Shoppers have been warned to expect a “nightmare” Christmas as nut roasts could replace the turkeys and there could be a beer shortage.
Shelves will be empty and indispensable toys will be harder to find than ever in December, Britain’s biggest retailers predict.
It comes after Kwasi Kwarteng, the business secretary, admitted that the fuel crisis could affect Christmas as he revealed the government’s reserve tanker fleet would be deployed.
When asked if the situation would continue in the run-up to Christmas, he said, “I’m not guaranteeing anything; I’m just saying I think the situation is stabilizing.’
Clive Black, a retail analyst at Shore Capital, said: The times Brits will ask ‘what the hell is this’ when they look at their plates on Christmas Day.
Beer could be in short supply, shelves will be empty and indispensable toys will be harder to find than ever, Britain’s biggest retailers predict (file image)
He added: ‘It won’t be traditional. They may eat different meats and nut roasts. Likewise, if the CO2 problem is not solved, expect that beer and carbonated soft drinks will be scarce and much more expensive.
“Christmas 2021 will generally be much more expensive due to the costs facing the food and distribution industry.”
He said the deficits had “nothing to do with Brexit” but were caused by “mismanagement of the economy”.
He accused David Kennedy, the director general for food at the Department of the Environment, Food and Rural Affairs, of “a disgrace.”
Mr Black said it was too late to save Christmas and there will likely be a shortage of toys, bicycles, sofas and electronic goods due to port delays.
Meanwhile, the government is introducing a temporary visa regime employing 5,000 truck drivers and 5,500 poultry workers on three-month contracts in an effort to quell fuel supply problems and supermarket shortages.
Transport Minister Grant Shapps said the plan would help end the ‘100 to 200’ shortage of fuel tanker drivers, adding that the ministers plan to train an additional 4,000 truck drivers with the help of the military. reduce bottleneck. in truck driving tests.
Andrew Opie, of the trade group, said the UK is facing a shortage of around 90,000 lorry drivers, with the visa regime ‘inadequate in size and scope to avoid Christmas disruption’ (file image)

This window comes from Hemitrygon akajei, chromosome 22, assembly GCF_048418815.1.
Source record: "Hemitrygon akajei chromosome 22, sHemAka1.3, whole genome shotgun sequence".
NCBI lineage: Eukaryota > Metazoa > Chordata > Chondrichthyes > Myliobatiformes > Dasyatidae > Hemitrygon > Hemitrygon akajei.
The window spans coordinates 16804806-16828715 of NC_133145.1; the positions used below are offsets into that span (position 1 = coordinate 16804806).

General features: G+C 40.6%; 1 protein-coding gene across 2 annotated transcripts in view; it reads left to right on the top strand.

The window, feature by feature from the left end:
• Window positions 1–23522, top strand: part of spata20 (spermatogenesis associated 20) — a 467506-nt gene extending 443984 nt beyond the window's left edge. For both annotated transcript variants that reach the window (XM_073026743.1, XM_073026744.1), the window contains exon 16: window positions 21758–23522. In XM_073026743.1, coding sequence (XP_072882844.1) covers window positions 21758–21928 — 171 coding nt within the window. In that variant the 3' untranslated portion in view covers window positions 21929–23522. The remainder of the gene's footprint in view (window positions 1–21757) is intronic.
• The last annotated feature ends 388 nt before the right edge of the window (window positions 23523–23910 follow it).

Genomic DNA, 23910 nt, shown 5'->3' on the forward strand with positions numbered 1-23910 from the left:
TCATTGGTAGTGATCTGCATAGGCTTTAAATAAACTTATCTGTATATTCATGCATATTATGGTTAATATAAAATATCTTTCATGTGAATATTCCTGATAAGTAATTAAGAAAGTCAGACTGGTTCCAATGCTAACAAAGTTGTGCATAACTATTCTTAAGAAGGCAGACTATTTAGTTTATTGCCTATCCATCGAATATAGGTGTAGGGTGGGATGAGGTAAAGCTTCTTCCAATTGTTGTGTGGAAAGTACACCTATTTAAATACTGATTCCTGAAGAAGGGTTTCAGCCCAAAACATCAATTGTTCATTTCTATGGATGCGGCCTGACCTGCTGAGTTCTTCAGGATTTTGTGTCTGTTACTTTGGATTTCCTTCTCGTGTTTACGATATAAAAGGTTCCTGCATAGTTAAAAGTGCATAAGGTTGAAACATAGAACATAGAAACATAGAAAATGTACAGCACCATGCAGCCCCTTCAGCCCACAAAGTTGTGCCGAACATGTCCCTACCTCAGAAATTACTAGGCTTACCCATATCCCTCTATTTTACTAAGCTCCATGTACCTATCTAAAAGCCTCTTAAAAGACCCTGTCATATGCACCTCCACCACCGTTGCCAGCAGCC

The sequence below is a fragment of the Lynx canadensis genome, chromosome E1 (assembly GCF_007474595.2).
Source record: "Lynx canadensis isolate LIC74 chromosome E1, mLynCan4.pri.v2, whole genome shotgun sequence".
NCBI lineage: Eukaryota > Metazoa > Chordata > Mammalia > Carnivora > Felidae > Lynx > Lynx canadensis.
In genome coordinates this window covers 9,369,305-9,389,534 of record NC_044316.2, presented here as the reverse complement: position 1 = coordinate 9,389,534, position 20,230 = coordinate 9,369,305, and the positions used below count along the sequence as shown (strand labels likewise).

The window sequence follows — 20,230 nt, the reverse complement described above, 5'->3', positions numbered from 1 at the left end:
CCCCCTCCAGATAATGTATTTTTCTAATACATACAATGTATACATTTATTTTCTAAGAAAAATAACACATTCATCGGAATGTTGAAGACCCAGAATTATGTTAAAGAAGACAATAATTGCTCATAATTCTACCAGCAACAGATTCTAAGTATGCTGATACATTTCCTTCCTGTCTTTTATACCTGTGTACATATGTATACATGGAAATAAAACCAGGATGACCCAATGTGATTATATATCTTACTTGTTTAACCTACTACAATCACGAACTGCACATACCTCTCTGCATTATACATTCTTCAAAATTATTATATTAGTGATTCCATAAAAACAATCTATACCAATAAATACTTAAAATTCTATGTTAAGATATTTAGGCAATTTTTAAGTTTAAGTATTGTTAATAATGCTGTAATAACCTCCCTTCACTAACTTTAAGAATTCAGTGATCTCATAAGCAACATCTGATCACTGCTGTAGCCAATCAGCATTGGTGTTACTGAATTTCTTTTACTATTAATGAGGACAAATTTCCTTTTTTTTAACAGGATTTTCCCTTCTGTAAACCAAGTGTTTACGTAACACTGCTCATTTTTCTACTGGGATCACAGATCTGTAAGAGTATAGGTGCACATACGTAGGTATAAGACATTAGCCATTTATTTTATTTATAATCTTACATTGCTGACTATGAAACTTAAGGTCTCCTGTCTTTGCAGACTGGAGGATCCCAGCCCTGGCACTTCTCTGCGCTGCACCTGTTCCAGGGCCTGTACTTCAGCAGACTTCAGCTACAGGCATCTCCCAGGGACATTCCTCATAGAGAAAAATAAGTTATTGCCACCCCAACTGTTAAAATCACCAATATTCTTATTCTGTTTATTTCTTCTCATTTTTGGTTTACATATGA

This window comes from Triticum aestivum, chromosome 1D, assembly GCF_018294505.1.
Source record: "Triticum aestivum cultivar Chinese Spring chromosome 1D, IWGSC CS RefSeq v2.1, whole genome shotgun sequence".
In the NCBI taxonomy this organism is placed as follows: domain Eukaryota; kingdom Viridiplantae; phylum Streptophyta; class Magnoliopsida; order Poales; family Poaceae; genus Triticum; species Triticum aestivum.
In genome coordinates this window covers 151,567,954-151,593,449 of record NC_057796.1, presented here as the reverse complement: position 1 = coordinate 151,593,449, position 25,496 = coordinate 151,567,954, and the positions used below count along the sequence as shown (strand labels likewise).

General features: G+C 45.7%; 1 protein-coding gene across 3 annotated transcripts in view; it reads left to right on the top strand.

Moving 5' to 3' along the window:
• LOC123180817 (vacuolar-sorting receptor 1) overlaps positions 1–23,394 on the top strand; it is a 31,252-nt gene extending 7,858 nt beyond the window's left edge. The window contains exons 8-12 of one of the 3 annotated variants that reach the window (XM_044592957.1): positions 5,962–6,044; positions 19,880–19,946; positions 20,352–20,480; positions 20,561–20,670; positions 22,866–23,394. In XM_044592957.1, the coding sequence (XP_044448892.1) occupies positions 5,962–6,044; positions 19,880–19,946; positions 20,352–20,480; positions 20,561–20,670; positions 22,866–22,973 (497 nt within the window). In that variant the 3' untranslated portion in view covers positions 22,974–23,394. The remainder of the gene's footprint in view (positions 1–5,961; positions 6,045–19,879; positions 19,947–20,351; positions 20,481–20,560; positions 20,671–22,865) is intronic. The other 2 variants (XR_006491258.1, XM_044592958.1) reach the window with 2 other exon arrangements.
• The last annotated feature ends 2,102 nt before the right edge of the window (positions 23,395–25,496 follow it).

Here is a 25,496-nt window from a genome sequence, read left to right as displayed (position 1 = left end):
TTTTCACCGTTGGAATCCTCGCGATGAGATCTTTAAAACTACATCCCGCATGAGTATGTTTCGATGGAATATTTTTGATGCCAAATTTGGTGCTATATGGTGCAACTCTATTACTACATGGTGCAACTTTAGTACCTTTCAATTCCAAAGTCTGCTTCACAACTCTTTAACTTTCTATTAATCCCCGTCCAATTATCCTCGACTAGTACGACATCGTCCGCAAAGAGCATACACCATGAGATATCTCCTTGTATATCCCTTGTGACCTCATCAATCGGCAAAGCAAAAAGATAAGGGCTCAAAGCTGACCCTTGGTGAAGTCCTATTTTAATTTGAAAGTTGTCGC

Andrew Opie, of the trade group, said the UK is facing a shortage of around 90,000 lorry drivers, with the visa regime “inadequate in size and scope to avoid Christmas disruption”.
Clothing retailer Next said prices are likely to rise during the Christmas season.
A spokesman for Defra said the UK has a ‘resilient food supply chain’ that has held up so far and ‘will do so over the festive season’.
Scottish Food & Drink CEO James Withers said: ‘We have been asking for emergency visas for weeks to prevent the collapse of some food supply chains.
“I doubt very much that 10,000 three-month visas will make it. It may help the driver situation a bit, but it won’t address the chronic staff shortage in food production. At this stage, my instinct is that this is too little, too late to really make a difference to the Christmas trade.’
People refuel their vehicles at a petrol station in London, UK, on September 28
The DVLA now says there are more than 54,000 truck license applications to process – but some are likely to be renewed.
It comes after British drivers hunted or queued for hours to fill their tanks at dozens of closed filling stations, decorated with signs saying they were out of petrol or diesel.
A post-Brexit shortage of truck drivers, exacerbated by a halt in truck driving license testing amid COVID lockdowns and people leaving the transport sector, has wreaked havoc in supply chains, leaving the specter of shortages and price hikes in the run-up to Christmas.
Britain has put a limited number of military tanker drivers on standby to deliver fuel if needed.
Government emergency fuel plan suggests rationing and priority pumps for NHS and police are underway
Rationing fuel and gas stations only to emergency responders are likely next steps in the crisis, government documents reveal.
Under a government emergency plan (pictured), key workers could be given ‘priority access’ to a number of petrol stations.
The plan includes limiting the amount of fuel drivers can purchase and granting “priority access” to pumps for critical workers.